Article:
LONDON—Entertainer Elton John and longtime mate David Furnish officially married Sunday on the ninth anniversary of the day they entered into a civil partnership.
The couple converted their civil bond under new laws implemented in England earlier this year that allow same-sex marriages.
On Sunday the couple posted an Instagram picture of themselves preparing to sign official documents. “That’s the legal bit done. Now on to the ceremony!” they wrote.
John and the Canadian-born Furnish planned a celebration at their estate near Windsor Castle west of London. An A-list crowd is expected—even if the festivities are likely to be much more sedate than the parties in John’s hell-raising rock ‘n’ roll days.
The singer—known for an impressive string of hits dating back decades—promised to post pictures of the festivities to fans around the world.
The nuptials came as no surprise: John had tweeted about his plans earlier in the week, and earlier in the year had praised England for embracing same-sex marriage. He said there had been a remarkable change in a country where homosexual acts had long been deemed criminal offences.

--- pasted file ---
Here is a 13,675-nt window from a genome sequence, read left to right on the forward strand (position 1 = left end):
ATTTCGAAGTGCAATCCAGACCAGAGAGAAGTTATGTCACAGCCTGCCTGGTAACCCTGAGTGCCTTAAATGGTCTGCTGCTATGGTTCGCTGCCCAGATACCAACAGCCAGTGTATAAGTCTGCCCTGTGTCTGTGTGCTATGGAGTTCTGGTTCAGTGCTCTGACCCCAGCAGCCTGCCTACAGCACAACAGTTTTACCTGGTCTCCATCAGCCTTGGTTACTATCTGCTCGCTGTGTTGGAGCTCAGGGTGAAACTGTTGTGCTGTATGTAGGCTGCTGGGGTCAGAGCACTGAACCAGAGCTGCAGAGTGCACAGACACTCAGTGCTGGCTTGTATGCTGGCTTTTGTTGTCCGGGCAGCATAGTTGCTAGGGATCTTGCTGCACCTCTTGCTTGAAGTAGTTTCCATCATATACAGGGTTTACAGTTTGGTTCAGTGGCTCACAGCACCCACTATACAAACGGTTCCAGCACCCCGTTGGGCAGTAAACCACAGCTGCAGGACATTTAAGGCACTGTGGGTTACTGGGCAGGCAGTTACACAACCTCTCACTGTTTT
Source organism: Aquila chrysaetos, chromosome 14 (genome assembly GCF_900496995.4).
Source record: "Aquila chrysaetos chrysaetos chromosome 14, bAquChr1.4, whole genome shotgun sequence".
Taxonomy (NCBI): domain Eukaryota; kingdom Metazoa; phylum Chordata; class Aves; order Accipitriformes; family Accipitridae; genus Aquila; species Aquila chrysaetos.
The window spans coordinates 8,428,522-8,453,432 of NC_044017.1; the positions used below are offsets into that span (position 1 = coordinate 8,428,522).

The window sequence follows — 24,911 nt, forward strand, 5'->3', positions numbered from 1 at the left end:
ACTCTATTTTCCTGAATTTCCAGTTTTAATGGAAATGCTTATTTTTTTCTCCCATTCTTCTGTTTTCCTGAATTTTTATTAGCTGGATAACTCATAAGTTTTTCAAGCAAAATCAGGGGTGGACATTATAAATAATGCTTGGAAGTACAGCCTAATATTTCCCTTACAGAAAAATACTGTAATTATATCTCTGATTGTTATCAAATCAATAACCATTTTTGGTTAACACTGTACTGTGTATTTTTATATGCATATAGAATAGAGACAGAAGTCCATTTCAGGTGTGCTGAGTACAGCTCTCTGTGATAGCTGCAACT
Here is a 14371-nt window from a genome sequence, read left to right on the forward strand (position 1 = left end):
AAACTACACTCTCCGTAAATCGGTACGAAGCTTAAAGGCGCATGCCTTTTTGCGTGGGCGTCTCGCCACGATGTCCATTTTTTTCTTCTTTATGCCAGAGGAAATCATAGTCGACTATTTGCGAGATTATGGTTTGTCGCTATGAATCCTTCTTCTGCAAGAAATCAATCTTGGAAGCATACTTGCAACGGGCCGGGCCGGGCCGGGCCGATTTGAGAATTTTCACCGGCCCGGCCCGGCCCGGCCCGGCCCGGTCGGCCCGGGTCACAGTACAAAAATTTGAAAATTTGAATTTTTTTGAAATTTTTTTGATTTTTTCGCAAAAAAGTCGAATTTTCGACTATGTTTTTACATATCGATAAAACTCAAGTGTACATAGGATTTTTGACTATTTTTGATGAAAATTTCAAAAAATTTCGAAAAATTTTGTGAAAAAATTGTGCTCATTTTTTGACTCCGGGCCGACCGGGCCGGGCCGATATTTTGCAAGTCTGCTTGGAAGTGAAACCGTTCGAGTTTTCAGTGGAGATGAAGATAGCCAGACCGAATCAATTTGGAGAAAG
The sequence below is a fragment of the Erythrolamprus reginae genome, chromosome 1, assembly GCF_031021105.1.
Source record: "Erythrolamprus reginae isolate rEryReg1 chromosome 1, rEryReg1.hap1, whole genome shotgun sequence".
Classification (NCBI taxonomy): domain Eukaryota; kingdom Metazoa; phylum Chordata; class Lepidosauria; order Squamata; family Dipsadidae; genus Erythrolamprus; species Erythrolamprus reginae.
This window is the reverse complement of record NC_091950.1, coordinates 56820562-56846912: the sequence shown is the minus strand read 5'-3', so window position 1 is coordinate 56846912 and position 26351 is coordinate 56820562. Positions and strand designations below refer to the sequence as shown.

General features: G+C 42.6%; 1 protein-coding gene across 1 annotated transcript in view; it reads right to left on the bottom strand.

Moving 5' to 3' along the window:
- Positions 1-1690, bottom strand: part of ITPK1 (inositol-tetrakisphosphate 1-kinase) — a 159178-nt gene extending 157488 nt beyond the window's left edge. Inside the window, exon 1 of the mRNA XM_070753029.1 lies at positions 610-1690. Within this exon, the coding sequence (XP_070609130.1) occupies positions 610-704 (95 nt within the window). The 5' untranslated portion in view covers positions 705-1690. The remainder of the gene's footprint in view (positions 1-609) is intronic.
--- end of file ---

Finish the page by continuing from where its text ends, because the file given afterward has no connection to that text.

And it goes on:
John said the wedding would be a joyous occasion shared with the couple’s two sons, Zachary and Elijah.
The menu was traditional and posh, featuring wild mushroom soup with truffle cream, beef short rib with caramelized onion pie and warm chocolate pudding with vanilla ice cream for dessert, according to a photo of the menu posted by Brooklyn Beckham, son of soccer start David Beckham and designer Victoria Beckham.
The champagne was Laurent-Perrier.
In his post, Brooklyn Beckham offered congratulations to “Uncle Elton and Uncle David.”
John said earlier this year that he and Furnish planned to take advantage of the changes to the law, even though they already had a civil bond recognized by the courts.
“We shouldn’t just say, ‘Oh well, we have a civil partnership, we’re not going to bother to get married,” he said.
John and Furnish met in 1993. Both have been active in a number of charities, with John focusing on efforts to combat the spread of HIV and AIDS.
He was knighted by Queen Elizabeth II in 1998 in recognition of his charitable works.